NASA has released new images of the Perseverance rover two metres above the surface of Mars as it gave more details of the mission.
The US space agency’s robot successfully landed on the Red Planet just before 1pm local time on Thursday.
Speaking at a news briefing in California on Friday, NASA officials revealed the rover landed 2km (1.24 miles) from the ancient river delta it was aiming for.
The team also released the three first colour pictures of the landing, which they hope will go down in history with the likes of Neil Armstrong and Buzz Aldrin on the moon.
One picture shows the rover in its final stages of being lowered on to the surface, just two metres off the ground.
A second, taken by the robot’s front hazard camera, captures the probe’s shadow against the surface, while a third offers a view of one of the wheels and rocks close by.
Deputy project scientist Katie Stack Morgan said the rover has already taken more images “than she can count” and more will be made public on Monday.
The area around the landing site has been named the Canyon de Chelly, after the Arizona national park, she added.
Describing the moment NASA first saw the images, she said: “The team went wild. We were in a dream-like state, we couldn’t believe what we were seeing.”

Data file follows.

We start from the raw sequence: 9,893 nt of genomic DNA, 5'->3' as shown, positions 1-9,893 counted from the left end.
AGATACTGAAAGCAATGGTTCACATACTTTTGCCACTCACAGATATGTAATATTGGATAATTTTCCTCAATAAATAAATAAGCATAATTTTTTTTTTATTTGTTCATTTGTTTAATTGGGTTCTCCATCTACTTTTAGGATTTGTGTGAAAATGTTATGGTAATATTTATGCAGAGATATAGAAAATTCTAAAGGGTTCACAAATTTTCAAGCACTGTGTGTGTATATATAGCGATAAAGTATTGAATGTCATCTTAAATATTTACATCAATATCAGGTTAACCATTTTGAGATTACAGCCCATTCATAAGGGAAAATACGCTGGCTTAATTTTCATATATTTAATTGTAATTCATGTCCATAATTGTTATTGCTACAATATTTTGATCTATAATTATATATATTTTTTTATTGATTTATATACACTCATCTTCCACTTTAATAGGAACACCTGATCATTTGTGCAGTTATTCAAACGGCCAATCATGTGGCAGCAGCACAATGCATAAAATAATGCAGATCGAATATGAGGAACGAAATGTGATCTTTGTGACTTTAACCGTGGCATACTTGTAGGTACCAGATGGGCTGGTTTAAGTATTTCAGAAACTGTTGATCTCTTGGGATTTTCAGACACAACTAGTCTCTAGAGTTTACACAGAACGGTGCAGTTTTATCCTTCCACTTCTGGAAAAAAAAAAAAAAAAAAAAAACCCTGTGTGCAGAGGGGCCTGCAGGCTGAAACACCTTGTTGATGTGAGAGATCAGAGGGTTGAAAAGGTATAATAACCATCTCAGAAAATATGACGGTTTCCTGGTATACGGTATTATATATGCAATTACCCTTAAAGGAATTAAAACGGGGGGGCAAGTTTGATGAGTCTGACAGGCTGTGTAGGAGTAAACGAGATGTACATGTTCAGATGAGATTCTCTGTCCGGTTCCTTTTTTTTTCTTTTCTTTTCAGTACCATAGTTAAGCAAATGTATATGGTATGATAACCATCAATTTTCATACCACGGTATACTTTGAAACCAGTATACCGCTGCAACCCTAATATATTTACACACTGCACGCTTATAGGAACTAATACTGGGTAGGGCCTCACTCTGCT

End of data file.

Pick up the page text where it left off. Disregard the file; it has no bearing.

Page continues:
Her colleague, chief engineer Adam Steltzner, added: “It was stunning. The team was awestruck and there was a feeling of victory that we were able to capture these and share them with the world.”
Perseverance had been travelling through space for seven months before it entered the Martian atmosphere yesterday.
It then took just seven minutes to touch down, travelling at 12,100mph – or 16 times the speed of sound – towards the surface.
But ground controllers in Pasadena had another agonising 11 minutes to wait before they received confirmation of the safe landing, with radio signals travelling 33.9 million miles between Mars and Earth at the speed of light.
The rover slowed down as it plummeted closer and closer to the surface, releasing a 70ft parachute and a sky crane to lower itself the final 60ft.
NASA chose to land Perseverance near an ancient river delta and former lake known as the Jezero Crater.
Here it will drill deep down into the sediment of where the river once flowed, collecting material that may hold signs of life.
Although the work has only just begun, NASA managers breathed a sigh of relief yesterday that their $2.7bn (£1.9bn) mission didn’t end in a crash landing.
NASA’s Perseverance Rover successfully lands on Mars – TASS
NEW YORK, February 19. /TASS/. The US Perseverance Rover has successfully touched down on Mars and sent two pictures back to Earth almost immediately, NASA reported Thursday.
“Touchdown confirmed,” the broadcast commentator said. The space agency clarified that it had already received two images from the planet.
The landing took almost “seven minutes of terror” as NASA calls it in an automatic regime due to a delay in command transmission.
“I’m safe on Mars. Perseverance will get you anywhere,” the rover ‘tweeted’ after the touchdown.